Spring is almost upon us and it is time to ready our vegetable plots for planting. When I first started planting my own vegetable garden, I thought it was essentially just tilling up the ground, planting some seeds in there, and watering it every couple of days. Turns out it is not quite that simple, as my fist vegetable garden showed me. A good portion of my plants died and I only got a few measly vegetables from the rest. I thought that I had just failed to inherit the green thumb that both my parents have.

After some instruction from my parents on the matter I learned a few things. I learned why my father did what he did to the garden, chores I would blindly help with but did not think to ponder at the time.

prepare the soil

Clean the Garden in the Fall

It is important to clean your garden at some point. It can be in the Fall or in the Spring before planting. Remove all the dead plants, try to get as much root as you can before the snows fall. I tried and true trick for a fertile garden in my family is to set our vegetable plot on fire at the end of Fall.

When I was a kid I thought dragging dead branches from all over our large plot of land to light the garden on fire was just some harmless fun, it turns out it is good for the soil. Go around your yard and pick up dead branches, prune up your trees, and collect dead leaves. Throw these things on your vegetable plot and light it up. The dead leaves should make it light quick enough, but it will be horribly smoky. After the fire have been completely extinguished, till the ashes of the dead trees, plant matter, and leaves into the ground.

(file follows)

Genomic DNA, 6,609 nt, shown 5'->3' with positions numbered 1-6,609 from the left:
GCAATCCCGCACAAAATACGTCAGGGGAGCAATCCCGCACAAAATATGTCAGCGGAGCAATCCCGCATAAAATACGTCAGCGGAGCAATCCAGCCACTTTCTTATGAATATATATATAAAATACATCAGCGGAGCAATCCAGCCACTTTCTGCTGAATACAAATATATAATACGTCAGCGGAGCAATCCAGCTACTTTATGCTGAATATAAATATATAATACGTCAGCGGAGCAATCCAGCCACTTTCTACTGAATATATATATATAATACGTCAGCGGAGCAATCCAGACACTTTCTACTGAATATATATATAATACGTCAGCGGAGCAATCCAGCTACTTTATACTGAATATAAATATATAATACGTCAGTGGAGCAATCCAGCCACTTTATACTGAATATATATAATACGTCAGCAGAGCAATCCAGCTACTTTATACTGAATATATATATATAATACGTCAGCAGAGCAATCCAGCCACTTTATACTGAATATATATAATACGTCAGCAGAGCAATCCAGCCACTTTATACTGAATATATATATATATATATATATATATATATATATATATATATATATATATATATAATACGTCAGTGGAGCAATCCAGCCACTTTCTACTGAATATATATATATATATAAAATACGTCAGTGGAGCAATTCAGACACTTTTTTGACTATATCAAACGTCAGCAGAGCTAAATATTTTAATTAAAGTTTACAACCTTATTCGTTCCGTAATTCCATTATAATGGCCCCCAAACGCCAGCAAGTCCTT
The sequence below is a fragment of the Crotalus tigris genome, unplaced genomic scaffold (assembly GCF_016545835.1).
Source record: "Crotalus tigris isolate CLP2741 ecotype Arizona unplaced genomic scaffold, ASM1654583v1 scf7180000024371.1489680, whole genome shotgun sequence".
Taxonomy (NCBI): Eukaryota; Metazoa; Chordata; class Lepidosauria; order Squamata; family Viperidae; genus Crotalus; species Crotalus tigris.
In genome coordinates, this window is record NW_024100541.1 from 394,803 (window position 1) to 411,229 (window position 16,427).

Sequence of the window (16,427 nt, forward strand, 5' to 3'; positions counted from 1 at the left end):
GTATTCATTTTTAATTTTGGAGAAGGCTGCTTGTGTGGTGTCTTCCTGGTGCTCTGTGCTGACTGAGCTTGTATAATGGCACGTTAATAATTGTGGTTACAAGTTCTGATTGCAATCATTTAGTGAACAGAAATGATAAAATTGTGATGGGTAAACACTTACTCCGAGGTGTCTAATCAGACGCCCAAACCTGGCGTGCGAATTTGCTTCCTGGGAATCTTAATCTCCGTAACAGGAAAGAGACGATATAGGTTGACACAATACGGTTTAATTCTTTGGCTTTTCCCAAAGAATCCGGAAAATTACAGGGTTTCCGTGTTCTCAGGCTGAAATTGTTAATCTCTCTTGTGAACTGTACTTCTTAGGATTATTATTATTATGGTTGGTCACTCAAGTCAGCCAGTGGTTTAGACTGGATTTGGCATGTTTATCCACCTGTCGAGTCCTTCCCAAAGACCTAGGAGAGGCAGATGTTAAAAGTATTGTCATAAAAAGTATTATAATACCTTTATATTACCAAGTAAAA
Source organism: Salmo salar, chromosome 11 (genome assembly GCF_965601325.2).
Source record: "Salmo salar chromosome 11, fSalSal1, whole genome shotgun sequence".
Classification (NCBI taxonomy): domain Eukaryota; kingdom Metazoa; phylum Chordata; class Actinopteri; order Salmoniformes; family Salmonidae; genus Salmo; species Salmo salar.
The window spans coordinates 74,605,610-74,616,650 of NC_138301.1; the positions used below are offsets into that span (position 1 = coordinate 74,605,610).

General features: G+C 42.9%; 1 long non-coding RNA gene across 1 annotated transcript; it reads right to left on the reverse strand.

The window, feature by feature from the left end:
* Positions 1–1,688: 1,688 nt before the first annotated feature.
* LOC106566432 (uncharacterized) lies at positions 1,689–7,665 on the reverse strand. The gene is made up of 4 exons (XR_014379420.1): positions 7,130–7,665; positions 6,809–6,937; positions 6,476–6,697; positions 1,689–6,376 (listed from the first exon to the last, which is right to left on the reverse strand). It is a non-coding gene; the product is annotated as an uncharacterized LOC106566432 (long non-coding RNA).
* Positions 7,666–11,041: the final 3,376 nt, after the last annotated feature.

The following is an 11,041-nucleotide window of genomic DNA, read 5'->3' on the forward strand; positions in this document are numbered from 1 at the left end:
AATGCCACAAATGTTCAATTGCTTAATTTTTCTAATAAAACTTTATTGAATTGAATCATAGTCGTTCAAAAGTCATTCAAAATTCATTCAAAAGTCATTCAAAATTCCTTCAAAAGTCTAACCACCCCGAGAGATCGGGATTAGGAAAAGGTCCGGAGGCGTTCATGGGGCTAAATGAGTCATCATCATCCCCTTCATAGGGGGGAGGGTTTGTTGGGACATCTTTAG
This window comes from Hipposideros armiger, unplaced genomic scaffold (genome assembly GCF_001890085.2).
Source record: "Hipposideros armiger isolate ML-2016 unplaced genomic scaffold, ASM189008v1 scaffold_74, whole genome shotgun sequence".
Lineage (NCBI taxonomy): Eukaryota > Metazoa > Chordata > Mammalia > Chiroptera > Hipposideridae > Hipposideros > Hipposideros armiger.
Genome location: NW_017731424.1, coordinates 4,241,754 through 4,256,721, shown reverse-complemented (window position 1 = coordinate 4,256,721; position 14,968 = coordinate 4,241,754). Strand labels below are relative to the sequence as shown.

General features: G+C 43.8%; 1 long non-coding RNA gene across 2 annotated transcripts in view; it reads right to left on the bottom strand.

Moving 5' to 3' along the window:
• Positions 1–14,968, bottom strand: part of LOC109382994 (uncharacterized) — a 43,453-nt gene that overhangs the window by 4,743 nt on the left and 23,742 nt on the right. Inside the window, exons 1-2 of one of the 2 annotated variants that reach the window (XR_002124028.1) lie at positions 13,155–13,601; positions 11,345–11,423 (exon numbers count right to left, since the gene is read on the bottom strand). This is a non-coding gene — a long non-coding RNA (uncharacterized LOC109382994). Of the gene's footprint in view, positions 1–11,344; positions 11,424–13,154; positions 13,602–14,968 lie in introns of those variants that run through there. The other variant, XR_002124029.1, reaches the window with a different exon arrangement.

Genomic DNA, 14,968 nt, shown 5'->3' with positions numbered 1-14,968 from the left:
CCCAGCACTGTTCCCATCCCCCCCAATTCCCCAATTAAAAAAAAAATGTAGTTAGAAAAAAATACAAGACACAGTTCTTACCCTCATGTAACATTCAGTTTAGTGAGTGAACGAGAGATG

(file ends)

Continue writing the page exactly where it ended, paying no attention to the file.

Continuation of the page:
Lighting you garden on fire gives good nutrients to your soil, so it is beneficial if you have naturally poor soil. However, it does make the soil more alkaline, which is a problem  if you already have pretty alkaline soil but good for evening out acidic soil. This fire also helps kill any plant diseases that may have infected your garden during the year.

Mix Up Your Garden Plan

If you live out in a rural area, you will notice that farmers will not always plant corn (or any vegetable) in the same vegetable year after year. One year it may be corn, then soybeans the next, than sunflowers the next. Do you know why that is?

It is from ancient knowledge of farming that we found out that planting the same crop in the same spot every year depletes the soil of nutrients. It is the same for our small vegetable garden. Your tomato plants may look very aesthetic in that one spot, however after five years of putting them there, the soil nutrient level will be terrible. So when planning out your vegetable placement (as you should, to make sure everything fits) try to move your veggies around.

Till In Compost In The Spring